What we love about this pub is its loyalty to the local area. Everywhere possible local produce is used, including the four local ales on tap at the bar – Adnam’s Ghostship, Woodforde’s Wherry, Green Jack Brewery’s Trawlerboys and Bull of the Wood’s Inca Gold. If the amber nectar isn’t your tipple of choice, there’s plenty of other options to whet your whistle including a comprehensive wine list (not all from Suffolk, don’t worry!) and plenty of local and world gins.

bread at The Duke's Head pub

Onto the food, at last! And you’ve probably already guessed it, yep it’s pretty much all locally-sourced. This is not just average pub grub. You won’t find any bog standard fish and chips and basic burgers here. The Duke’s Head is a gastropub, with the food being the main reason you’d go out of your way to come here. Being a random Friday in January, we opted for a shared starter (we still have those Xmas lbs to shift you see) of bread and butter. It wasn’t your average bread though, but black treacle bread with homemade butter. And it was delicious.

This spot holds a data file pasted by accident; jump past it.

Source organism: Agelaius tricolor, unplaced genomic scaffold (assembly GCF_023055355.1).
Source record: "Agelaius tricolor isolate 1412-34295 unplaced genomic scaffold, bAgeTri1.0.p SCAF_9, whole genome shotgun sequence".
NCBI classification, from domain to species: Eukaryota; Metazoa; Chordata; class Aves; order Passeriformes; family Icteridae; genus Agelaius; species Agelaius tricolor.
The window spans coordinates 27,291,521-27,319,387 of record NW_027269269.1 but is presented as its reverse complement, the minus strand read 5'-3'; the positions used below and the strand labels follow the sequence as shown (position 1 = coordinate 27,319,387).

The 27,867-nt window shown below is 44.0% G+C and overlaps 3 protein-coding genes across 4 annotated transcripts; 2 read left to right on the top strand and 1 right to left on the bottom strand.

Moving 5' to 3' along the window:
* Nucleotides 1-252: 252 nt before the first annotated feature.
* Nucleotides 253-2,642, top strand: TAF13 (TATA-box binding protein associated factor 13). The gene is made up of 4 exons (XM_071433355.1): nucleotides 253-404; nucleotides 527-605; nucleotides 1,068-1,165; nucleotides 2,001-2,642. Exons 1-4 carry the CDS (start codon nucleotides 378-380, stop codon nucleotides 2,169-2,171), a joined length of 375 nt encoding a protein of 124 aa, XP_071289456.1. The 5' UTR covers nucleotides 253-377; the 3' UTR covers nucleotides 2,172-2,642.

We didn’t eat all of this, I promise!

Other starters include: whipped cod’s roe, smoked paprika crisps; scotch egg, mustard mayonnaise; jerk pigeon skewer, date ketchup; and Jerusalem artichoke soup, Binham blue, kalettes, chestnuts. Told you it wasn’t your average pub food!

vegetarian pub meal

As a vegetarian some gastropubs can be extremely disappointing, serving up barely-thought-about and tasteless risottos. But, The Duke’s Head surpassed my expectations with two tempting options, and I eventually plumped for the herb-roast celeriac, truffled mushroom sauce and purple sprouting broccoli. Any chef that can make a celeriac taste as good as that one did is a genius in my book.

pork at Duke's Head

As this pub is a stone’s throw from the Norfolk border, Muddy’s Norfolk Editor Helen joined me for the feast and fortunately for my readers eats meat, so could confirm that the chop and loin of Texel lamb, creamed celeriac and lamb gravy was just as delectable and perfectly cooked as my veggie number. Even the healthy-looking side of colcannon (an Irish dish of cabbage and mash – I had to look it up!) was moreish. If you’re after something a little less full-on, there is a burger too, although make sure you’re hungry…